On the contrary, the spent casings being spewed from these firearms were the result of benevolence.
In 2010, The History Channel aired a reality TV program called “Top Shot,” where 16 shooting experts from around the country come together to compete for the title. Amongst the contestants was Blake Miguez of New Iberia.
Miguez, a corporate attorney when he isn’t shooting, made it to the final six, before being eliminated from the show.
A member of the United States Practical Shooting Association, Miguez participates in IPSC shooting events.
IPSC is an acronym for International Practical Shooting Confederation, where shooters from 60 nations around the world compete in a variety of disciplines that include action, speed and combat tactical skills. Miguez competed in the IPSC World Championship held in Bali, Indonesia, three years ago, where he placed second in the world.
Miguez donated a free shooting lesson to help the Junior Auxiliary of Iberia Parish raise money through their “Bids for Kids” auction. The local nonprofit charity assists Iberia Parish children through awareness programs and also provides financial assistance to individuals in need.
Vicki and Tom Holleman placed the highest bid for Miguez’s donation and subsequently gave it as a gift to their daugh-ter, Helen Bayard.
She and her husband Jason both enjoy shooting and obtained their concealed weapons permits together. It was shortly after the birth of their third child last fall, during the Sugar Cane Festival, that Bayard received the gift as a surprise from her parents.
It wasn’t until recently that Bayard, a huge fan of “Top Shot,” was able to take the free lesson, joining Miguez at his pri-vate shooting range, located safely behind some cane fields where he practices for competitions.
“It was the best surprise of my life,” said Bayard, who besides being a wife and mother of three is also a member of the NRA. “Blake gave me a big “Top Shot” picture with his autograph saying, ‘Free shooting lesson, from Blake Miguez — second in the world- best.’”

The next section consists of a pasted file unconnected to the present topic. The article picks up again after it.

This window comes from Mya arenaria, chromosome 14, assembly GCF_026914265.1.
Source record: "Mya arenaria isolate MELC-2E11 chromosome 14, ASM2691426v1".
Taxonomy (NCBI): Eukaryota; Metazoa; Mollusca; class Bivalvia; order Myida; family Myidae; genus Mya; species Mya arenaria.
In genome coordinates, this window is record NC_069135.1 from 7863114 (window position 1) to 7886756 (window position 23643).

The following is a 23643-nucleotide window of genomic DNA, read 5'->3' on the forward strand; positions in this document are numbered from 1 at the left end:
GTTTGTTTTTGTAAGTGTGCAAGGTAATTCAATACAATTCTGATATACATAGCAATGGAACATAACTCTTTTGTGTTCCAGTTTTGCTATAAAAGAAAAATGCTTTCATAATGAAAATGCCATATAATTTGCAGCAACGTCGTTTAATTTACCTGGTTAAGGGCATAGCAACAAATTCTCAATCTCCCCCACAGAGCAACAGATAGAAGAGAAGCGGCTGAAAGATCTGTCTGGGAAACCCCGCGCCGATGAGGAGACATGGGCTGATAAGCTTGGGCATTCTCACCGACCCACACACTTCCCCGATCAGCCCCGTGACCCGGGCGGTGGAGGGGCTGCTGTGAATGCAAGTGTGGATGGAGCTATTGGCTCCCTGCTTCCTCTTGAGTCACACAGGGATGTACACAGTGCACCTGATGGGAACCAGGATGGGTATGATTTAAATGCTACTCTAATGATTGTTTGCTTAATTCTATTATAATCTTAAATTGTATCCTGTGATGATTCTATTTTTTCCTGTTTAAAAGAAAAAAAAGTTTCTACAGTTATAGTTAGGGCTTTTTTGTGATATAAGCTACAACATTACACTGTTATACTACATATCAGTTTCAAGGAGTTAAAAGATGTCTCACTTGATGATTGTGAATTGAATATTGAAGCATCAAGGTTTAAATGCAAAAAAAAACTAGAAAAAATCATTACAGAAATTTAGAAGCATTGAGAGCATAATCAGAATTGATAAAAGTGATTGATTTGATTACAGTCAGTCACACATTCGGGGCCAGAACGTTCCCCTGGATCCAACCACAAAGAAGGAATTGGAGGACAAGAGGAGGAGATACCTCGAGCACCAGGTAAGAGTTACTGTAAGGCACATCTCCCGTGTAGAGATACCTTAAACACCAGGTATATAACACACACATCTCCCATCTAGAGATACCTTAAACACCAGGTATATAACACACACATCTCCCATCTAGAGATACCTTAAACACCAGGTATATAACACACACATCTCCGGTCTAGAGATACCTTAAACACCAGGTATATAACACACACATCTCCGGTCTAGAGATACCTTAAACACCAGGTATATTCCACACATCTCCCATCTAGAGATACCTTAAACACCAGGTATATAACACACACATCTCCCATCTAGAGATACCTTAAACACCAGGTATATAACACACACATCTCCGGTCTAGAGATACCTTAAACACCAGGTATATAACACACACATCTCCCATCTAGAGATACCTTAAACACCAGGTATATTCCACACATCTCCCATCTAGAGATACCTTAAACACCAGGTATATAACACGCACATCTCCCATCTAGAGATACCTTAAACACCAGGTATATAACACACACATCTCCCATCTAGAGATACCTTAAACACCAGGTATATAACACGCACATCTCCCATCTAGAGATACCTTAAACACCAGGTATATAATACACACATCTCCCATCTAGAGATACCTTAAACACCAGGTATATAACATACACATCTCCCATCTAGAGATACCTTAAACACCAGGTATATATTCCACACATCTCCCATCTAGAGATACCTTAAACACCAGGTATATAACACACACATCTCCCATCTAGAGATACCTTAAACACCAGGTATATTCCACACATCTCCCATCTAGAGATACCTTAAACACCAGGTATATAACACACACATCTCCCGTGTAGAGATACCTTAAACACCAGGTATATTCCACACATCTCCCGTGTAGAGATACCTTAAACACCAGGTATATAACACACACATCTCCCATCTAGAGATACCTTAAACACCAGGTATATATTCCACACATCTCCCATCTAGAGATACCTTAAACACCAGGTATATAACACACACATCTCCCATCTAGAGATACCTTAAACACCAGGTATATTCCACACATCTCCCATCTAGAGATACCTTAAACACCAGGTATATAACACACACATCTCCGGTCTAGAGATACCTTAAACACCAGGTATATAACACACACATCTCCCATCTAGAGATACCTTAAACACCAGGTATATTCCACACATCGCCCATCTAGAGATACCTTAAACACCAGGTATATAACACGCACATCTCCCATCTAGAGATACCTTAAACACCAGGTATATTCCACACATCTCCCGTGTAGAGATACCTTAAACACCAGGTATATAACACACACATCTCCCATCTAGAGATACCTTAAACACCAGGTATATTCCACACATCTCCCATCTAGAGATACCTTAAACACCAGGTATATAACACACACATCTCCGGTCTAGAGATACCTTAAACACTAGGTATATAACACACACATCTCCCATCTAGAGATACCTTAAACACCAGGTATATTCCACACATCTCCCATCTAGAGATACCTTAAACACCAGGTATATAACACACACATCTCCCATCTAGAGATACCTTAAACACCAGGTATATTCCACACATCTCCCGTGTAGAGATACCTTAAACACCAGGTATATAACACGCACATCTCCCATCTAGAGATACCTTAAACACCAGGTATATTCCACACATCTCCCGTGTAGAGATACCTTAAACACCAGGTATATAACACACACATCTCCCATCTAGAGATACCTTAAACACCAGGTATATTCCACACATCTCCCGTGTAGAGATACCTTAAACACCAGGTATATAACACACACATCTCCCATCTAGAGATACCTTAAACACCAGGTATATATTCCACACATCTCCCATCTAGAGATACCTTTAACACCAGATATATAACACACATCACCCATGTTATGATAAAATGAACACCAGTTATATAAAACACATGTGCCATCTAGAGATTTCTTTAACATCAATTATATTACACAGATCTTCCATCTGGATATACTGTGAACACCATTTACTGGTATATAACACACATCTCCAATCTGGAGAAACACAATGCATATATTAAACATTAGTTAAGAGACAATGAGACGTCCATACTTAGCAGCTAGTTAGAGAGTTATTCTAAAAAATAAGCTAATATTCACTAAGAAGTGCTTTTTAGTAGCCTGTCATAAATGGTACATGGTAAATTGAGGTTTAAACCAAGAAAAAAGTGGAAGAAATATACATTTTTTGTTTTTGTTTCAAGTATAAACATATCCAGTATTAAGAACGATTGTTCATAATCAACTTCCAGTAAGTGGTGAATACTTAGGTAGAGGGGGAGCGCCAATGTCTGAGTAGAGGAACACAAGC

According to Bayard, she has always been a proponent of the second amendment and holds strong opinions with regard to the “Right to Bear Arms.”
Bayard said, “You know the bumper sticker that says kids that go hunting and fishing don’t steal and kill, well I think kids need to learn about guns, instead of finding them in their parents closet. I’ve always been real big into the second amendment. You don’t see programs like ‘Top Shot’ on TV. It’s all somebody got shot — somebody got killed — somebody brought a gun to school and all of that. I think times have changed. Everybody’s parents had guns when I was growing up.”
Specializing in handgun shooting, Miguez has trained United States Anti-Terrorist Special Forces.
“Handguns is my main thing,” says Miguez, who spent much of his afternoon with Bayard teaching her fundamentals such as proper grip, trigger pull and leg stance. “I’ve been shooting since I was a kid. Growing up around here, you have lots of exposure to shotguns and there are a lot of real good shotgun shooters. I’m not a world-class shotgun shooter, but I can hold my own. It’s with pistols where I’m top notch.”
Besides handguns, Bayard also had the opportunity to fire several automatic weapons provided by Peter Palma, another “Top Shot” contestant from Valley Forge, Pa. Palma, a plumber and inactive United States Marine Corp reservist, joined Miguez on the day of Bayard’s free lesson.
Holder of a Class 3 firearms license, Palma brought several tactical weapons such as an UZI, M-16, sniper rifle and a vintage World War I Russian Mosinagant 7.62 x 54K rifle. The same rifle used by Jude Law’s character in the movie, “En-emy at the Gates.”
Bayard’s last lesson included shooting Palma’s sniper rifle, where she hit a human silhouette target 5 out of 6 times at a distance of 700 yards — an amazing feat considering she had no previous exposure to long distance shooting.
According to the National Shooting Sports Foundation, demographically, women participating in hunting and shooting activities are on the rise.
Following her session with Miguez and Palma, Bayard said, “I think the techniques were more difficult than I thought they were going to be. I just always picked up guns and shot them. There’s a lot more to it and I just want to get it right, where it comes natural. I’m speechless shooting all of these guns that I’ve never shot before, much less ever seen. I won’t forget this as long as I live.”
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